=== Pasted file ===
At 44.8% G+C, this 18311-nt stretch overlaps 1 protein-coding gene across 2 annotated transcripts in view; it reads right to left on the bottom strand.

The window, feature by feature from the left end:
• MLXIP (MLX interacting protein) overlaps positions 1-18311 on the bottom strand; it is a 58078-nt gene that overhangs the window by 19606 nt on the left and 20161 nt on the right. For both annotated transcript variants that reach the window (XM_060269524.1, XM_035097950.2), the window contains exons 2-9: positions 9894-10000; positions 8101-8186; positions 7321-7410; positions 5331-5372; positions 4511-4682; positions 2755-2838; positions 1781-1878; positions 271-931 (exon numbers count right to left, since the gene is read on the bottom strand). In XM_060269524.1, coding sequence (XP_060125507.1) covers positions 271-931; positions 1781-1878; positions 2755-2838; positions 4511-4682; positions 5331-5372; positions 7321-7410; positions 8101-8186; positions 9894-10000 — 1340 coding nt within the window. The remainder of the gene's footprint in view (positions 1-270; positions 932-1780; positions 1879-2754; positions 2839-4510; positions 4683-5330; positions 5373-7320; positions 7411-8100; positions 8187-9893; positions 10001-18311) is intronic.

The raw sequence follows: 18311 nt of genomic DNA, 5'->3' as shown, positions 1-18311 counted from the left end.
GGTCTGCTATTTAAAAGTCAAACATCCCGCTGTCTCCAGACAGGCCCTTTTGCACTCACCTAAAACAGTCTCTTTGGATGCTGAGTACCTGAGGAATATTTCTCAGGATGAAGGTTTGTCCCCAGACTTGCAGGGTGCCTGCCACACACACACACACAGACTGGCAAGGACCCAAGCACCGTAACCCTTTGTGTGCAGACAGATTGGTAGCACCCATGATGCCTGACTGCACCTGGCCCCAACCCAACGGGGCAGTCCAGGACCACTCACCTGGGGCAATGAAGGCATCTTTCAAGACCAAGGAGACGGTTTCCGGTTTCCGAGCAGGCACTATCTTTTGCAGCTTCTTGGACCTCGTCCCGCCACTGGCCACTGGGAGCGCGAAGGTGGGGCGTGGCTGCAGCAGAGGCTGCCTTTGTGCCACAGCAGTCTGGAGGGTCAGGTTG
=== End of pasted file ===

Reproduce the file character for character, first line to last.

At 44.8% G+C, this 18311-nt stretch overlaps 1 protein-coding gene across 2 annotated transcripts in view; it reads right to left on the bottom strand.

The window, feature by feature from the left end:
• MLXIP (MLX interacting protein) overlaps positions 1-18311 on the bottom strand; it is a 58078-nt gene that overhangs the window by 19606 nt on the left and 20161 nt on the right. For both annotated transcript variants that reach the window (XM_060269524.1, XM_035097950.2), the window contains exons 2-9: positions 9894-10000; positions 8101-8186; positions 7321-7410; positions 5331-5372; positions 4511-4682; positions 2755-2838; positions 1781-1878; positions 271-931 (exon numbers count right to left, since the gene is read on the bottom strand). In XM_060269524.1, coding sequence (XP_060125507.1) covers positions 271-931; positions 1781-1878; positions 2755-2838; positions 4511-4682; positions 5331-5372; positions 7321-7410; positions 8101-8186; positions 9894-10000 — 1340 coding nt within the window. The remainder of the gene's footprint in view (positions 1-270; positions 932-1780; positions 1879-2754; positions 2839-4510; positions 4683-5330; positions 5373-7320; positions 7411-8100; positions 8187-9893; positions 10001-18311) is intronic.

The raw sequence follows: 18311 nt of genomic DNA, 5'->3' as shown, positions 1-18311 counted from the left end.
GGTCTGCTATTTAAAAGTCAAACATCCCGCTGTCTCCAGACAGGCCCTTTTGCACTCACCTAAAACAGTCTCTTTGGATGCTGAGTACCTGAGGAATATTTCTCAGGATGAAGGTTTGTCCCCAGACTTGCAGGGTGCCTGCCACACACACACACACAGACTGGCAAGGACCCAAGCACCGTAACCCTTTGTGTGCAGACAGATTGGTAGCACCCATGATGCCTGACTGCACCTGGCCCCAACCCAACGGGGCAGTCCAGGACCACTCACCTGGGGCAATGAAGGCATCTTTCAAGACCAAGGAGACGGTTTCCGGTTTCCGAGCAGGCACTATCTTTTGCAGCTTCTTGGACCTCGTCCCGCCACTGGCCACTGGGAGCGCGAAGGTGGGGCGTGGCTGCAGCAGAGGCTGCCTTTGTGCCACAGCAGTCTGGAGGGTCAGGTTG